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PLL’s Malia Pyles Reflects on Mouse’s Growth, Why She Wouldn’t Mind Ash Being a Suspect and More (Exclusive)

PLLs Malia Pyles Reflects on Mouses Growth Why She Wouldnt Mind Ash Going the Dark Side and More
Malia Pyles MAX

Malia Pyles is just getting started when it comes to bringing Mouse to life on Pretty Little Liars: Summer School.

During an exclusive interview with Us Weekly, Pyles, 23, discussed how Mouse has come into her own, what she would like to see from her character’s romance with Ash (Jordan Gonzalez) and the care that went into this season’s Pride episode.

Warning: This story contains spoilers about the Pretty Little Liars: Summer School season 2 finale.

“[Not having Mouse’s mothers during season 2] was incredibly necessary for Mouse’s growth. So much of her identity as a character is the fact that she’s been sheltered and kind of caged in a lot of ways her whole life. I do think she needed that level of independence to make these mistakes and also just to move freely with the girls,” Pyles said before noting how she would like Mouse’s parents to return in a potential third season.

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The actress was thrilled to see Mouse’s growth as an individual, adding, “Of course, you get to see Ash have sleepovers in her bed and I think their relationship as well reaches new heights. I definitely think having a certain level of freedom with her mothers being on a Disney cruise — which is hilarious — provides [something important for Mouse].”

PLLs Malia Pyles Reflects on Mouses Growth Why She Wouldnt Mind Ash Going the Dark Side and More
Malia Pyles MAX

Season 2 of Max’s Pretty Little Liars picked up with the friend group trying to enjoy their summer while taking extra classes. Mouse found herself wrapped up in the Bloody Rose mystery through the horror website Spooky Spaghetti. But that was just the first of her problems as Mouse was also in charge of watching her grandmother, whose mental health was deteriorating quickly.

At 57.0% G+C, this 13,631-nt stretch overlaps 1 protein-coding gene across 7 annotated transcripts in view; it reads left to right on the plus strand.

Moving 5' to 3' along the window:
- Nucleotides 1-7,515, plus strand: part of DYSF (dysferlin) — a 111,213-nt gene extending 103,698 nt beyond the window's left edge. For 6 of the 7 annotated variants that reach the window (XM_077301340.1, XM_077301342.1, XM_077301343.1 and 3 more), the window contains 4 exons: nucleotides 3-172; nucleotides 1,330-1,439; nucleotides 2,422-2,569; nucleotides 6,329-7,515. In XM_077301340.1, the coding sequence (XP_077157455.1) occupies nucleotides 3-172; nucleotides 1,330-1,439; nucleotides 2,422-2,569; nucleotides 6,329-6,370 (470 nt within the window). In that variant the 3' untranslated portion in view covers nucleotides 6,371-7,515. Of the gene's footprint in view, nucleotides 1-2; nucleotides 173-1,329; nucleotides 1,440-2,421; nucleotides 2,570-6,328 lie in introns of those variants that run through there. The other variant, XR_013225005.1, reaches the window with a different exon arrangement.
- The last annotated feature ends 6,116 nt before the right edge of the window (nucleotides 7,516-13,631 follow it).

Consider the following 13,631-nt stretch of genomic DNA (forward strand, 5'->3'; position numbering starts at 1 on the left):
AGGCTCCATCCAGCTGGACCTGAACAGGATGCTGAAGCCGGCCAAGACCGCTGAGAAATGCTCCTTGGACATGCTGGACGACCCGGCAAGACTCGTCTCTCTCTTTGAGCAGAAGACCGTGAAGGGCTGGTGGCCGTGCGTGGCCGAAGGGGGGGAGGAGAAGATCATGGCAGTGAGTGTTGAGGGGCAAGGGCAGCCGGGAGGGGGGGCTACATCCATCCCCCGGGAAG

“Loretta being a part of this season is integral to the story line with Mouse’s own growth and her as a protector and being pulled in two directions with the mystery aspect of it,” Pyles noted. “But also having her grandmother’s health deteriorate in such a way and kind of spiraling — she is trying to understand how to put on these different hats and help the situation.”

Pyles told Us that she would like to see Mouse roar in future episodes, exploring the rage that she’s kept bottled through the first two seasons of the reboot.

“With Mouse we haven’t — unlike maybe some of the other girls — she’s so good at covering and she can be so isolated in her emotions. I would love to see a manifestation of her female rage in a really palpable way,” she shared. “Also going further, with utilizing her computer skills it would be kind of cool to see her go against her enemies by hacking or doxing them or doing something really dark on her computer to aid in their mystery. I think she deserves it at this point. I would really love to see Mouse and the rest of the girls kind of lose their s—t a little bit.”

A Pride-themed episode of Pretty Little Liars was a highlight for Pyles during season 2. As a member of the LGBTQIA+ community, Pyles could not have felt more seen by the show, adding that she was “really glad” for “that moment of celebration.”